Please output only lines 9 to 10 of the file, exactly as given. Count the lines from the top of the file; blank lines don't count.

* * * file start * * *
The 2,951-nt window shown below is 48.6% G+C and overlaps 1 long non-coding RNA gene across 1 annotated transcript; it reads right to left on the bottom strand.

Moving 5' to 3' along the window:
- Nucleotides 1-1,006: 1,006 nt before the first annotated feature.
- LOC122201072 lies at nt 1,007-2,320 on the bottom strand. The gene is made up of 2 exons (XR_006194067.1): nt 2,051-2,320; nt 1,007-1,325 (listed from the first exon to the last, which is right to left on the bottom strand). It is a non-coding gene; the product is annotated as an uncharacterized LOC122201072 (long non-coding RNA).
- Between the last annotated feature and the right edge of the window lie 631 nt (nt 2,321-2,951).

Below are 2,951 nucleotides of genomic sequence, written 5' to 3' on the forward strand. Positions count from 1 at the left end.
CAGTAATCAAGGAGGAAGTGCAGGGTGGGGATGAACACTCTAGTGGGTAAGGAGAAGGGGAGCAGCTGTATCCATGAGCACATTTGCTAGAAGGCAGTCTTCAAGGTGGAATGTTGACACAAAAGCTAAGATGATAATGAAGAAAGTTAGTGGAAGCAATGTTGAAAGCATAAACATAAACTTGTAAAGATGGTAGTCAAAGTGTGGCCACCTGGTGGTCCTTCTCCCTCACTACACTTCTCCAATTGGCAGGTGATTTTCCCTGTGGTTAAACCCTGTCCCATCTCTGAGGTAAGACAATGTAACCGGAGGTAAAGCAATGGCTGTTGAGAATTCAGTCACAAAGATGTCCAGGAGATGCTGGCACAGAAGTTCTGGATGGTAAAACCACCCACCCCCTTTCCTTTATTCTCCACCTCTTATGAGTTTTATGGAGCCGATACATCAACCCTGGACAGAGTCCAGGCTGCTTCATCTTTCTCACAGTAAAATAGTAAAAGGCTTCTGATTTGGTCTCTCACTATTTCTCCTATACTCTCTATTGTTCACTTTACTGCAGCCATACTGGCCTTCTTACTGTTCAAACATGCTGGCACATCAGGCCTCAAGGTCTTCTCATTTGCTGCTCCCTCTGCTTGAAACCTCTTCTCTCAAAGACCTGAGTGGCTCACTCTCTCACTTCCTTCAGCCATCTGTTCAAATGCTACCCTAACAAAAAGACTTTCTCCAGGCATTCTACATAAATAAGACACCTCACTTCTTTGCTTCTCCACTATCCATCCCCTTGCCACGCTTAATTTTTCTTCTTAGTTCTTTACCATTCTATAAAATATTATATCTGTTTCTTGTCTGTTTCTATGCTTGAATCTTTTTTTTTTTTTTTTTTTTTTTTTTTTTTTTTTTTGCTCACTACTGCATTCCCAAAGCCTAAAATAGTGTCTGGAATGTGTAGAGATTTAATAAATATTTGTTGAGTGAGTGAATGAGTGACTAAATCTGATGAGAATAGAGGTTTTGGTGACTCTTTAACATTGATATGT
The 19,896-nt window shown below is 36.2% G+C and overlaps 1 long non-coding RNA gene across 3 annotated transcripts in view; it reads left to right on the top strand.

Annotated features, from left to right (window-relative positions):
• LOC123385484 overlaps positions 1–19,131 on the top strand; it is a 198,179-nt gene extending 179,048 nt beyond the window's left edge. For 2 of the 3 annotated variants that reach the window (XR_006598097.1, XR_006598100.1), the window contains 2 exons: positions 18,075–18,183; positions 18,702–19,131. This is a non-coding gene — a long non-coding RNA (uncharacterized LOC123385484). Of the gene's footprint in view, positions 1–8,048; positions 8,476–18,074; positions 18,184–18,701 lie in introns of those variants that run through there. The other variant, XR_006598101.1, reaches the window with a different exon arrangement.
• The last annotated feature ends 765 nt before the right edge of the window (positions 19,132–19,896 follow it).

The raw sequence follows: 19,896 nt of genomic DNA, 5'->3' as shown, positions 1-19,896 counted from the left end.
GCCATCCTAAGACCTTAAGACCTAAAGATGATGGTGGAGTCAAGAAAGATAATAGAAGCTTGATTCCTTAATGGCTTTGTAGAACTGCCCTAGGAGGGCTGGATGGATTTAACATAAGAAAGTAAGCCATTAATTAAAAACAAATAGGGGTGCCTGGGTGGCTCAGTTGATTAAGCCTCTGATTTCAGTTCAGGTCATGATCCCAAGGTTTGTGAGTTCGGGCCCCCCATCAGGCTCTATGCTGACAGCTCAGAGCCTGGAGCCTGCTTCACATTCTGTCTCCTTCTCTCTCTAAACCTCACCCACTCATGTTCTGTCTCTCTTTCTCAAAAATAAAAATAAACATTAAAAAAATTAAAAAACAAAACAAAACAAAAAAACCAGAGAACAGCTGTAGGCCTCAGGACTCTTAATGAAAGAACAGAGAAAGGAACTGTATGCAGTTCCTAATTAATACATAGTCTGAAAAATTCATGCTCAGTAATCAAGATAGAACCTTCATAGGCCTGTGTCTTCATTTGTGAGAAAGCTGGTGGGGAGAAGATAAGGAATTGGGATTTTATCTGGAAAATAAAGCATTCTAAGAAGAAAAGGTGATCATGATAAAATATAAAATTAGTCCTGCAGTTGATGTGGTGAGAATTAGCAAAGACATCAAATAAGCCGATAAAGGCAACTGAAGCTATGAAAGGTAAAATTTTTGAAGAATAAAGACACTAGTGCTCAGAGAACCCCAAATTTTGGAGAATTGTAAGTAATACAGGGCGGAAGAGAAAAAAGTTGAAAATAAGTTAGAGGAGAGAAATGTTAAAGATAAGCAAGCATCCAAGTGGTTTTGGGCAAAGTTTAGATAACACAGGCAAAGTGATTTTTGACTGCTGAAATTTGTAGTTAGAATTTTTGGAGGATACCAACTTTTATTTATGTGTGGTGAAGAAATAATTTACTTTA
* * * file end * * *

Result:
Annotated features, from left to right (window-relative positions):
• LOC123385484 overlaps positions 1–19,131 on the top strand; it is a 198,179-nt gene extending 179,048 nt beyond the window's left edge. For 2 of the 3 annotated variants that reach the window (XR_006598097.1, XR_006598100.1), the window contains 2 exons: positions 18,075–18,183; positions 18,702–19,131. This is a non-coding gene — a long non-coding RNA (uncharacterized LOC123385484). Of the gene's footprint in view, positions 1–8,048; positions 8,476–18,074; positions 18,184–18,701 lie in introns of those variants that run through there. The other variant, XR_006598101.1, reaches the window with a different exon arrangement.